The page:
The rights if any employee to be treated fairly and without discrimination by protected by the Equality Act of 2010, ensuring that hearing impairment should not prevent anybody struggling with full or partial deafness to find and retain a job.
In addition to this legal legislature, there are also a number of resources that offer support to employees that struggle with their hearing.
- The Citizens Advice Bureau have plenty of tips on how to find work as a hearing impaired person, and what rights you will be entitled to once you have done so.
- Clarion UK is a charity dedicated to assisting the deaf in the workplace, offering advice and support to both employees and employers.
- Deaf Unity is a charity that specialises in support for the deaf, including employment rights. They even have their own job search portal.
- Even Break work tirelessly with employers and employees with a variety of disabilities, including deafness, to ensure that hearing impairment is no impediment to finding work.
It’s no secret that those living with visual impairment can enjoy the company and assistance of a guide dog, but are you aware that the deaf can also seek the help of a hearing dog?
Canines have a sense of hearing up to twice as strong as an adult, making hearing dogs hugely beneficial to anybody struggling with deafness or any other form of hearing impairment.
Hearing Dogs for Deaf People have been training support animals to act as assistance animals for the hearing impaired for over 35 years – even if you do not require their services, you can always sponsor a puppy to help somebody who does.
Charities Offering Home Support the Hearing Impaired
Whilst it is still possible to enjoy a high quality of life while living with hearing impairment, there will still be an adjustment required if deafness is caused suddenly by an illness, or if the individual lives alone.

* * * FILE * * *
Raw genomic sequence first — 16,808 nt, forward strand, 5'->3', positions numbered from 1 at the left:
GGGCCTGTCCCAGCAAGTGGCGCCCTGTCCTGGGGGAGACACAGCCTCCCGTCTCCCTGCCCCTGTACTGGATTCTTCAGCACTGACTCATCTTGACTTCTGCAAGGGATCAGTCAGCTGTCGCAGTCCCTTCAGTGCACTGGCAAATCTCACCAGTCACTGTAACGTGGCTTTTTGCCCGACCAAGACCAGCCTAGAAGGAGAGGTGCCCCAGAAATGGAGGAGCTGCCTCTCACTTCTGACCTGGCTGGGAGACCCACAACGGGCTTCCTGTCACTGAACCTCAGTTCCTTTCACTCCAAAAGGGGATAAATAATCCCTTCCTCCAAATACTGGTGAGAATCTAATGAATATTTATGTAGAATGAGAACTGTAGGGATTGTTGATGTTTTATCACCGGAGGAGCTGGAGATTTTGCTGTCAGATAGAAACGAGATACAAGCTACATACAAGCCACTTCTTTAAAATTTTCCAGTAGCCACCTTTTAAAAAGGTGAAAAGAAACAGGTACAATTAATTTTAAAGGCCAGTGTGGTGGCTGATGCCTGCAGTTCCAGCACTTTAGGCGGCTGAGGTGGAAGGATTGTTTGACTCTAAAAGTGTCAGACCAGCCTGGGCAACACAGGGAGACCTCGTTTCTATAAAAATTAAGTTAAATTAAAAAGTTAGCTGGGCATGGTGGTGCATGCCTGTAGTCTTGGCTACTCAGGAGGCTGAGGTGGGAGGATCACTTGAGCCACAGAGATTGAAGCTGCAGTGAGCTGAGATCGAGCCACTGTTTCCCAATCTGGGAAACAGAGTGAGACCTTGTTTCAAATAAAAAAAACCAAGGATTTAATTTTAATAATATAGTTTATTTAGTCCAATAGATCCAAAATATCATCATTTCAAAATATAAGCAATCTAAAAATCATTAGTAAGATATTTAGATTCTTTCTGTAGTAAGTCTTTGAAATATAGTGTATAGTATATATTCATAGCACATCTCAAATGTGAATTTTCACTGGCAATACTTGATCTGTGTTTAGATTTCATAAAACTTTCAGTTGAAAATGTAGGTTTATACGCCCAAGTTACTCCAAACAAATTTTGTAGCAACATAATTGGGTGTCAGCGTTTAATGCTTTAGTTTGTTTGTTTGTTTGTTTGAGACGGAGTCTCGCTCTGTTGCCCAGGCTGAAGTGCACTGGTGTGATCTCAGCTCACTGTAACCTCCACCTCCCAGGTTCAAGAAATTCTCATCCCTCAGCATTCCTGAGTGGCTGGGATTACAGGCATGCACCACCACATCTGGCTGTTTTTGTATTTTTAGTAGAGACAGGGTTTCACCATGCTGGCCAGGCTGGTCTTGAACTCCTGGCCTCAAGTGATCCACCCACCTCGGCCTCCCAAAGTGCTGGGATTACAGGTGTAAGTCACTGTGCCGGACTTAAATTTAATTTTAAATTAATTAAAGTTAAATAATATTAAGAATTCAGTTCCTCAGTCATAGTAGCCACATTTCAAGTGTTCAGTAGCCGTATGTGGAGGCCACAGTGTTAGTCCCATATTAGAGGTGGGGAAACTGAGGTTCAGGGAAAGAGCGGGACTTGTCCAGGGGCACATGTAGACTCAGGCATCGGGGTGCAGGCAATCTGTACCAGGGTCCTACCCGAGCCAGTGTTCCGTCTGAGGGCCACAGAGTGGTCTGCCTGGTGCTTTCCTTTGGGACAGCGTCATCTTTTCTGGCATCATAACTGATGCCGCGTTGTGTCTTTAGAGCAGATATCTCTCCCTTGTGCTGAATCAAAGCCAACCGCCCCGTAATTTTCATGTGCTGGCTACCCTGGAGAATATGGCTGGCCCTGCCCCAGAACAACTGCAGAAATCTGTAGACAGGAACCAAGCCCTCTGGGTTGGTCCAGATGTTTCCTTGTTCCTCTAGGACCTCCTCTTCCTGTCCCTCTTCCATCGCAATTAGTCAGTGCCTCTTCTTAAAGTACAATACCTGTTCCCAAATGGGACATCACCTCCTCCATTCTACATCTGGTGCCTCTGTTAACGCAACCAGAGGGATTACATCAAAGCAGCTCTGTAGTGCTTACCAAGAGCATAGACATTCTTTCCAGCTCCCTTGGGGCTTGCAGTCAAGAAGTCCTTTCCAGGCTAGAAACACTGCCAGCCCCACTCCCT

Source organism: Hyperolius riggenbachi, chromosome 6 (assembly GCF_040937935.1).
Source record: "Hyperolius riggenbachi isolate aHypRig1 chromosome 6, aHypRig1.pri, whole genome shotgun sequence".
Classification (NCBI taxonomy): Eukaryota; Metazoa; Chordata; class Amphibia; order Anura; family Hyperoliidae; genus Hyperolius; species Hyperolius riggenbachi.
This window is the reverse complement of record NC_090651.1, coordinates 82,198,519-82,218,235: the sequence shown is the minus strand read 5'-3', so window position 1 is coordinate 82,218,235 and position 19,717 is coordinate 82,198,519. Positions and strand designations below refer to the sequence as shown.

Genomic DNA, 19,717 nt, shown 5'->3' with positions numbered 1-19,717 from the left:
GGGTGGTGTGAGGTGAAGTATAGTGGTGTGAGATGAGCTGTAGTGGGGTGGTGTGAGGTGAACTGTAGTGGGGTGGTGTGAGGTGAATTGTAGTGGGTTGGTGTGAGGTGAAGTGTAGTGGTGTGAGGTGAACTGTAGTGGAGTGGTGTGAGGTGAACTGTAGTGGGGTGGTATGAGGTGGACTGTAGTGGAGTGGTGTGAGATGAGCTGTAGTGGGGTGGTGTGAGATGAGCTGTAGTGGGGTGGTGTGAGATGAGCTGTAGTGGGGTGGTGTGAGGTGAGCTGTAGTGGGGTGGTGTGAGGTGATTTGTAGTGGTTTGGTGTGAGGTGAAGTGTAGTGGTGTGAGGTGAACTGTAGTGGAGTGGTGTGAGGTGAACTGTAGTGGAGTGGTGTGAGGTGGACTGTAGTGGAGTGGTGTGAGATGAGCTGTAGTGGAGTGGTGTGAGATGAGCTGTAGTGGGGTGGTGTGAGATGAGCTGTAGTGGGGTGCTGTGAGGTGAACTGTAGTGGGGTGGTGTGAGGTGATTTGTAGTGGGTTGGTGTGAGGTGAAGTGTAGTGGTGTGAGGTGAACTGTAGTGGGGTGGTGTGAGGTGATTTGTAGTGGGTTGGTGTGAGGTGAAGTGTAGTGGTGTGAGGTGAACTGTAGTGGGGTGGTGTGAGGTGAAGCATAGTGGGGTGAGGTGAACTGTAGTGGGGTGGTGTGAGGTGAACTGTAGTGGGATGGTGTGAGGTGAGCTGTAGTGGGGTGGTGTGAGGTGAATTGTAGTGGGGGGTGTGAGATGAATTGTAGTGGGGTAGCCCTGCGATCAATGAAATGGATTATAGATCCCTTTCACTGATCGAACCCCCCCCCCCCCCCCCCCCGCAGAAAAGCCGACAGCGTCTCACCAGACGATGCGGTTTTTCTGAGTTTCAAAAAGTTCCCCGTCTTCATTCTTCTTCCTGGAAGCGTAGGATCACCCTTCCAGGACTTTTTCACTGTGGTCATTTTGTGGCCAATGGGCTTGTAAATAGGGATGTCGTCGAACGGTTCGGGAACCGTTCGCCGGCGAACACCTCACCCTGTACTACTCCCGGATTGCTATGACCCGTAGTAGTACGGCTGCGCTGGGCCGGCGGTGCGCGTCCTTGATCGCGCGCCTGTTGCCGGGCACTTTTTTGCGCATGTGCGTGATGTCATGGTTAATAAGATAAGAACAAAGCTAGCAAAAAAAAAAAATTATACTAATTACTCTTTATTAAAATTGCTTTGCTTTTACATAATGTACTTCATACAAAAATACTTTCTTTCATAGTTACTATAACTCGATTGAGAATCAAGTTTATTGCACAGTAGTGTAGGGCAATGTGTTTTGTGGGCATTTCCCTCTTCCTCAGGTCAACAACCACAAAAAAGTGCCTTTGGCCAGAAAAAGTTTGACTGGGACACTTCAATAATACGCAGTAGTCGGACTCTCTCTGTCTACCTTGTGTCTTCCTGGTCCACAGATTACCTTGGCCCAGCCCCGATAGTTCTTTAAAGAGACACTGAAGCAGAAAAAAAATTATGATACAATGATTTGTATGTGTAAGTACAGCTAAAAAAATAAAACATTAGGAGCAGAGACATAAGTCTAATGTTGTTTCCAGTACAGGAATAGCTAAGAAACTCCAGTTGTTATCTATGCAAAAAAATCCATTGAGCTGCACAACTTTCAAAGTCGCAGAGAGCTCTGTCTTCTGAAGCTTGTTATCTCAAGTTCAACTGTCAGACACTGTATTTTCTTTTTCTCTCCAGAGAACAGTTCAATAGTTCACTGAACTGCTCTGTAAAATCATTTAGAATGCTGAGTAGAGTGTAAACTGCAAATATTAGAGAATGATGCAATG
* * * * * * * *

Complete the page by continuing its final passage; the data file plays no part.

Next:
- Helping Hands is a nursing and care company that offers live-in or visiting support from a team of empathetic, trained nurses that will be able to assist ant deaf person from the comfort of their own home.
- Supported living and housing is a service offered by Action on Hearing Loss.
In addition to the many and varied services listed above, the UK has a number of charities that specialise in assisting the deaf and hearing impaired. These include:
- The British Deaf Association, who offer help and information on all matters connected to hearing impairment.
- CODA, which stands Children of Deaf Adults, offers help to young people without hearing impairment being raised by deaf parents or guardians.
- Signhealth campaign tirelessly for the rights of the deaf, often working alongside the NHS.
- Deafblind work with people of all ages that suffer visual impairment in addition to hearing loss.
A number of different locations and websites have been sourced throughout this article. Please see below for a list that provides ease of reference.
- Action on Hearing Loss – actiononhearingloss.org.uk
- Age UK – ageuk.org.uk
- British Deaf Association – bda.org.uk
- British Sign – british-sign.co.uk
- Clarion UK – clarion-uk.com
- Cochlear – cochlear.com
- CODA – codaukireland.co.uk
- Deafblind UK – deafblind.org.uk
- Deafsign – deafsign.com
- Deaf Unity – deafunity.org
- Even Break – evenbreak.co.uk
- Hear-It – hear-it.org
- Hearing Dogs for Deaf People – hearingdogs.org.uk
- Helping Hands – helpinghandshomecare.co.uk
- Institute of British Sign Language – ibsl.org.uk
- National Deaf Children’s Society – ndcs.org.uk
- NHS – nhs.uk
- Scope – scope.org.uk
- Signature – signature.org.uk
- Signhealth – signhealth.org.uk